Avoiding the lunatic fringe

The Australian political system is far from perfect. We have made an art form out of humiliation and ill treatment of refugees that choose to come to Australia. We have sat on our hands for over a decade and chosen to have an argument about emissions reduction while observing that we seem to be having more ‘one off’ climatic events than ever. We have a number of examples of ‘pork barrelling’ when politicians have chosen to ignore the aspirations and rights of the majority while promoting the minority — who will in turn probably vote for the political party that ‘assisted’ them.

It’s all pretty depressing really. It’s still the case that Prime Minister Albanese can’t fix everything overnight — although he seems to be working hard to reverse the absolute contempt other countries and their leaders had for Morrison and by implication Australia. It’s also a sad reflection on the state of the federal government in Australia that Albanese won’t be able to rectify all the problems he inherited in a short timeframe.

Not that the LNP have understood the mood of the Australian voters yet. We have a Liberal Party Senator, delivering a speech that is theoretically discussing why the LNP lost the election claiming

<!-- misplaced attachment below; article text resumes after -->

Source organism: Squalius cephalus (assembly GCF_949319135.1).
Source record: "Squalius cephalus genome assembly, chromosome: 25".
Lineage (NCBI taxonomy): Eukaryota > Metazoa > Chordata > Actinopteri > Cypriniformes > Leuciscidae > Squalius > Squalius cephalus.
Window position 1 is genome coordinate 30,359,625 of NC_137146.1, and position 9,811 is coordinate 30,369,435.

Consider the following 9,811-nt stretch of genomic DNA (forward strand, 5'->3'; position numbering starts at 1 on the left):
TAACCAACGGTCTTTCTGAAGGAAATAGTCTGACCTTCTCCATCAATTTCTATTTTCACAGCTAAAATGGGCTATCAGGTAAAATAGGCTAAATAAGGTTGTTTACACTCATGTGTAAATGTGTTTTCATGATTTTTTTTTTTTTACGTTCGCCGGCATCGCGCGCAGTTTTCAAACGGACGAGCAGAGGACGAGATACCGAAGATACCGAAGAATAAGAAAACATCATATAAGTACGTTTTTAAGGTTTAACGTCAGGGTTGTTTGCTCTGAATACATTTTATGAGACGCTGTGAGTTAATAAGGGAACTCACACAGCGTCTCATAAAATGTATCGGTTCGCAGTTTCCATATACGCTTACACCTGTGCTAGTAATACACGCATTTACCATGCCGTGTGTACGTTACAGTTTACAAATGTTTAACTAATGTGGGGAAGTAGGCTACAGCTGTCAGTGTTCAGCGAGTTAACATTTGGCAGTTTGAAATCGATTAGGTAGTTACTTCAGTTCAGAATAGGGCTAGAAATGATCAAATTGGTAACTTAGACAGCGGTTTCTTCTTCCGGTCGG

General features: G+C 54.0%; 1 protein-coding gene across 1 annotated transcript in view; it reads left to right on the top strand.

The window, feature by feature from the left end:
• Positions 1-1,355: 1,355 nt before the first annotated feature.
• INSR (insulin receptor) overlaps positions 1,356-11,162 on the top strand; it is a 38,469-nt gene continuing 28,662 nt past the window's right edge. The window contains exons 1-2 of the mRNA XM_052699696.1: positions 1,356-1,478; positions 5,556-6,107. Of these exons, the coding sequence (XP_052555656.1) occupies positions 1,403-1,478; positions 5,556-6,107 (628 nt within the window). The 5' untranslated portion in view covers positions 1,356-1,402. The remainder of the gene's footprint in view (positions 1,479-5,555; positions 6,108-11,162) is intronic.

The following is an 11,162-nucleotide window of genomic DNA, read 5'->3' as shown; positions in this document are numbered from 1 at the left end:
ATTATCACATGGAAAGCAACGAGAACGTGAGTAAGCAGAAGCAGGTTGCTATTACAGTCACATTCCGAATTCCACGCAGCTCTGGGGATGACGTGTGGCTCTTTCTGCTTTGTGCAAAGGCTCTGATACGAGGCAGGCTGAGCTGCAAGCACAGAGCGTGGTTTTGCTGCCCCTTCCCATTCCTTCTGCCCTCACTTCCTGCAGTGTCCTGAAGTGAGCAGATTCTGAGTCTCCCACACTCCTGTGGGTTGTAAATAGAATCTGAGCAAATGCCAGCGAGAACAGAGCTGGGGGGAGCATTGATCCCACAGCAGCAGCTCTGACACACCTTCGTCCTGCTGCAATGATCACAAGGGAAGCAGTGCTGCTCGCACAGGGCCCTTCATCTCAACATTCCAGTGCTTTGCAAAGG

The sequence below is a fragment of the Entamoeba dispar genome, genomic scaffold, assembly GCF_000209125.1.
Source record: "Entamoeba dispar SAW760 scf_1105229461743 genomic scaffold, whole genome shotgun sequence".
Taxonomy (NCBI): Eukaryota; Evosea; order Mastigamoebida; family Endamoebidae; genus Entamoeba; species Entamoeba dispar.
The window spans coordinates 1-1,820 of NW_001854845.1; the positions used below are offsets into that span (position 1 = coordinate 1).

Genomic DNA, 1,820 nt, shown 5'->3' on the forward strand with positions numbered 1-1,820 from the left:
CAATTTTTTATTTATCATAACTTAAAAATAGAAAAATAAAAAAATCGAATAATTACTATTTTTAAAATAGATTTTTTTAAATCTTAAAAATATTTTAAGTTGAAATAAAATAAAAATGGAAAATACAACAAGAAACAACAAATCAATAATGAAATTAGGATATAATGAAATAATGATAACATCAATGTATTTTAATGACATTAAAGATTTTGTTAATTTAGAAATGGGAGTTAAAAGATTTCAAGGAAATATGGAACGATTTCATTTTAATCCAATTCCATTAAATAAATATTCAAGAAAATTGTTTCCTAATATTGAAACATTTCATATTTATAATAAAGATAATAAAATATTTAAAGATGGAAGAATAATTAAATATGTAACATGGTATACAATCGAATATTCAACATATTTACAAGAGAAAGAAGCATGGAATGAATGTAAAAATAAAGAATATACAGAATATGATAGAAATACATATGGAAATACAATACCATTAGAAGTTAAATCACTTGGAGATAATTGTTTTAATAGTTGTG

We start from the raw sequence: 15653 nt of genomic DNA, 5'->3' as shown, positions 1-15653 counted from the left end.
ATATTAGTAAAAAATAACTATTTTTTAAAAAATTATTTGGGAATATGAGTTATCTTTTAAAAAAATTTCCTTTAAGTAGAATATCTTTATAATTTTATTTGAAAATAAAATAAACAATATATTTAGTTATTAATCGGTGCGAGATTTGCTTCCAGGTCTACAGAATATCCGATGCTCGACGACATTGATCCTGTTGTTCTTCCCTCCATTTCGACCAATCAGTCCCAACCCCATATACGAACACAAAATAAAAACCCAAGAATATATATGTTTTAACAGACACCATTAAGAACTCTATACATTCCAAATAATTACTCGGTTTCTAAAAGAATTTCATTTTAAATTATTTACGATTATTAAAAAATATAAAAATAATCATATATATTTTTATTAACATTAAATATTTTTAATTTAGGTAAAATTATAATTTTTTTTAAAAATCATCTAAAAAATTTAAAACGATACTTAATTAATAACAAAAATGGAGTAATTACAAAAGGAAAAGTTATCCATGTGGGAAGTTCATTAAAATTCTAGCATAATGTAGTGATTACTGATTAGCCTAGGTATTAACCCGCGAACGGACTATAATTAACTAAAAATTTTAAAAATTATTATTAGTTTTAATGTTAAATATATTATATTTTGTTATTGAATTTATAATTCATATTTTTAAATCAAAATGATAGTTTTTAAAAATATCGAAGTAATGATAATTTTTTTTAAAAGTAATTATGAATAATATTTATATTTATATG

one of the issues … [is] we’ve got an education system that’s basically run by Marxists”.
“When kids are at school and they’re being taught all this absolute leftwing rubbish, that’s where they’re leaving school and that’s where they’re landing,
Given there is a significant number of Australians that earn their salary by teaching, it’s likely that one or two of them do subscribe to a Marxist view of how society should be run. But it is also likely that the majority of teachers are more worried about how to fit the latest edict from head office into the overloaded curriculum while paying attention to the student in the classroom that is failing due to circumstances external to the school, while getting all the marking done, the lesson planning for next term, paying the mortgage or rent and having some form of family and social life, than worrying about how to fit a particular ideology into their teaching time. Name-calling, such as ‘Marxist’ or ‘woke’ is a common ultra-conservative rallying cry with absolutely no definition of what the term means or evidence produced by those who participate.

If the last election taught us anything, it was that most Australians wanted a more realistic response on transparency and emissions reduction. The ALP, Greens and most independents campaigned on this and between them won around two thirds of the first preference vote. Opposition Leader Dutton decides that doubling down on the former government’s policy is the correct response by throwing the nuclear energy ‘dead cat’ into the discussion to attempt to divert attention from the former government’s decade of inaction. While Dutton seems to be at least considering a ‘federal ICAC’ with teeth, it seems it’s difficult for Dutton and his fellow conservatives to connect the dots between their ideology on a number of issues and their failure at the election.